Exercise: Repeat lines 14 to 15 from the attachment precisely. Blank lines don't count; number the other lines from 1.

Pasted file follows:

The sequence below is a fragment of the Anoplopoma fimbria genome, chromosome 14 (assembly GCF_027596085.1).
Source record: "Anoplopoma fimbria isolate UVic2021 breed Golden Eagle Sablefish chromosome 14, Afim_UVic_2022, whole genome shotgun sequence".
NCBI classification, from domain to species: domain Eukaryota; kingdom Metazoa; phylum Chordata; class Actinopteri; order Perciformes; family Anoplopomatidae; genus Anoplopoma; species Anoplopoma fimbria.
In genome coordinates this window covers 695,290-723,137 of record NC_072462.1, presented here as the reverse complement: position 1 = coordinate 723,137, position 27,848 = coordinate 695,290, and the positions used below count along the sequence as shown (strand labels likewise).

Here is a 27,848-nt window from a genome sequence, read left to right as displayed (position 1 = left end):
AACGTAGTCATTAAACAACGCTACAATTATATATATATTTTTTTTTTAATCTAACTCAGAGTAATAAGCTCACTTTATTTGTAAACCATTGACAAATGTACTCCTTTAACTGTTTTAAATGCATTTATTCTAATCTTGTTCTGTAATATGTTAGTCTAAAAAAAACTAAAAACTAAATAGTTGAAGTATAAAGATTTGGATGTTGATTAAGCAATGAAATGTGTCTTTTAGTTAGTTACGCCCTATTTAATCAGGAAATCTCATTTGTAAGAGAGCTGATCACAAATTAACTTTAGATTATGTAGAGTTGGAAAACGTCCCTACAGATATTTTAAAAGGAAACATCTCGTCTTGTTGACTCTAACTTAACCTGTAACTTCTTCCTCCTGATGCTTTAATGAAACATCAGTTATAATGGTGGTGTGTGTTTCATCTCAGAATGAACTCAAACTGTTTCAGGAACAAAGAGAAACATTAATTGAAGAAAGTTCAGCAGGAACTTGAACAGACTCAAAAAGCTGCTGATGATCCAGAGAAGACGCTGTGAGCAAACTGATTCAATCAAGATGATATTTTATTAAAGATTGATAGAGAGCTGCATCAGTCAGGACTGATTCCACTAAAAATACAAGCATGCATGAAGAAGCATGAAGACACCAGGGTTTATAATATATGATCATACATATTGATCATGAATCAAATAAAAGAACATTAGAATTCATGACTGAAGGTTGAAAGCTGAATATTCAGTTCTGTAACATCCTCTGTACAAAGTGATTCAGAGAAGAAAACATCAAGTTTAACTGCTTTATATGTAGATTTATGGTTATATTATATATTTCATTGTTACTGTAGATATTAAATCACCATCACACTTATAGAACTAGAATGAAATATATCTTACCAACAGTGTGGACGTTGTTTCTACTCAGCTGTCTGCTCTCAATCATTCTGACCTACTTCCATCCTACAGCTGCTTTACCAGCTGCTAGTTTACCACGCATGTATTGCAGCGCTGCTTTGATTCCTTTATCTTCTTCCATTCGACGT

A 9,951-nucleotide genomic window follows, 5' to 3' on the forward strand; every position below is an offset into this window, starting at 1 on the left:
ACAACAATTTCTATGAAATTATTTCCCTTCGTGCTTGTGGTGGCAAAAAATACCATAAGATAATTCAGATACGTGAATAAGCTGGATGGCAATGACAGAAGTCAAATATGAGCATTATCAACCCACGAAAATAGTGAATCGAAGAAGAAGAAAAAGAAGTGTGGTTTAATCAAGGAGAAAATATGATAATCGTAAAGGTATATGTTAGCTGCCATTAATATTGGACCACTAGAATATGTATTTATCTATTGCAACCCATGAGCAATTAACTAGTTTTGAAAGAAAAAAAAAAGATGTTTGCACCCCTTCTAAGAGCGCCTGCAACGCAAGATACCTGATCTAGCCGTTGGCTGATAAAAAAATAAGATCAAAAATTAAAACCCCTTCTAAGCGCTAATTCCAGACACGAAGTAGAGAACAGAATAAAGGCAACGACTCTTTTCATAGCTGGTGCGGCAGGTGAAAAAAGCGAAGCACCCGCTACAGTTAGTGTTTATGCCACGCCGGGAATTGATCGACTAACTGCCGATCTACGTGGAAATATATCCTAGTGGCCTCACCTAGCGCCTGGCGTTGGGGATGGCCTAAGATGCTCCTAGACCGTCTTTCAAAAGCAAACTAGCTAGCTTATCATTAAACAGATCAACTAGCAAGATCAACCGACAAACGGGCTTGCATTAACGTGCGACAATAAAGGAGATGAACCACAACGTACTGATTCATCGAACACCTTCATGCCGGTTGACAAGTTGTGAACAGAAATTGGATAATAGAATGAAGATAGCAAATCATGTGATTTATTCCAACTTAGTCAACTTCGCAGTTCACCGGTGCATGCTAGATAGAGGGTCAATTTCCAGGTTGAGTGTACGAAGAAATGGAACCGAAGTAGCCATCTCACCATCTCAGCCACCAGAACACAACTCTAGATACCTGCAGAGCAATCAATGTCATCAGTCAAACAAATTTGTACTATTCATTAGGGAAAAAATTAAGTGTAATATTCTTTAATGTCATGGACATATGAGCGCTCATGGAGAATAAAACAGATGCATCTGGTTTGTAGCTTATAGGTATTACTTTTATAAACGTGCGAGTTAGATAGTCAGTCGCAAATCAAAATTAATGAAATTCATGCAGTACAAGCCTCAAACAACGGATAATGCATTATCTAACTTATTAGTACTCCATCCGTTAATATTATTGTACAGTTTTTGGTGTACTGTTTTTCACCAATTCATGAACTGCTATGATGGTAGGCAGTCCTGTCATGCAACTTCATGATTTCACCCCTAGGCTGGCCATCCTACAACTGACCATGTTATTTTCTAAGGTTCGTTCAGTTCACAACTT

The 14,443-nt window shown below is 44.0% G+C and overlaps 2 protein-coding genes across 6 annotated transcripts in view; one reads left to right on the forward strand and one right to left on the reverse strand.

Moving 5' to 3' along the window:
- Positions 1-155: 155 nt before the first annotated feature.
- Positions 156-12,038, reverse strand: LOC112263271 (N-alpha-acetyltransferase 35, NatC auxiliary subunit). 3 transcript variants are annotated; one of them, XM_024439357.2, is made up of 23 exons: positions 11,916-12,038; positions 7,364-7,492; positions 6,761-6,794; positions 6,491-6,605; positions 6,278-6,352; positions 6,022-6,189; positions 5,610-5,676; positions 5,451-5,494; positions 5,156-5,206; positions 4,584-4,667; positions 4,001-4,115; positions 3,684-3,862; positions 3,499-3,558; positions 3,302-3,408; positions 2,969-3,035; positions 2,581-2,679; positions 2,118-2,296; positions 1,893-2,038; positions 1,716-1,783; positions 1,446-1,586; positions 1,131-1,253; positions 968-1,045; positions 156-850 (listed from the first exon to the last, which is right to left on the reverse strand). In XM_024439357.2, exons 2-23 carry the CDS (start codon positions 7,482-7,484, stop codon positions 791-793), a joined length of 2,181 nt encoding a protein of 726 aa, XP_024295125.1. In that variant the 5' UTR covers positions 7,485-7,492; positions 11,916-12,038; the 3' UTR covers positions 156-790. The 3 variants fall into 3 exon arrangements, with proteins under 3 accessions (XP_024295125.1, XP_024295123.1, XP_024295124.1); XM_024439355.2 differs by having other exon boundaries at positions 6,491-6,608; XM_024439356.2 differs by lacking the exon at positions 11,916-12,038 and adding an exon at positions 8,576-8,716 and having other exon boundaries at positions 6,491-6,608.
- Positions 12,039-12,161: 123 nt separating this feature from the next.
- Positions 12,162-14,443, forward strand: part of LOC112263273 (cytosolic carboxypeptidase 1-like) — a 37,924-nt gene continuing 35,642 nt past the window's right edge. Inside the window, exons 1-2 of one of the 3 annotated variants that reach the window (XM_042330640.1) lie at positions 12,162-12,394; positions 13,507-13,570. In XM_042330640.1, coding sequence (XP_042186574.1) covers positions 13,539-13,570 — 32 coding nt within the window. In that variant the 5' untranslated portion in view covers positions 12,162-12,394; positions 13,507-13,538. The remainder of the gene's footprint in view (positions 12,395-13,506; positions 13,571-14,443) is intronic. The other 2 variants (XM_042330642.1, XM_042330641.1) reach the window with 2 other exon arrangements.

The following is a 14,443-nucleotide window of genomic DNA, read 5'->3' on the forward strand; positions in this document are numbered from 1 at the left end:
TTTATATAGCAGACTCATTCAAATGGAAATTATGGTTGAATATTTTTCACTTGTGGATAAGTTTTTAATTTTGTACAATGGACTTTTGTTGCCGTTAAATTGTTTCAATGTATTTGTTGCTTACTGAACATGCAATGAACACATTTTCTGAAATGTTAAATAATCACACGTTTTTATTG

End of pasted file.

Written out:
- Positions 12,162-14,443, forward strand: part of LOC112263273 (cytosolic carboxypeptidase 1-like) — a 37,924-nt gene continuing 35,642 nt past the window's right edge. Inside the window, exons 1-2 of one of the 3 annotated variants that reach the window (XM_042330640.1) lie at positions 12,162-12,394; positions 13,507-13,570. In XM_042330640.1, coding sequence (XP_042186574.1) covers positions 13,539-13,570 — 32 coding nt within the window. In that variant the 5' untranslated portion in view covers positions 12,162-12,394; positions 13,507-13,538. The remainder of the gene's footprint in view (positions 12,395-13,506; positions 13,571-14,443) is intronic. The other 2 variants (XM_042330642.1, XM_042330641.1) reach the window with 2 other exon arrangements.

The following is a 14,443-nucleotide window of genomic DNA, read 5'->3' on the forward strand; positions in this document are numbered from 1 at the left end: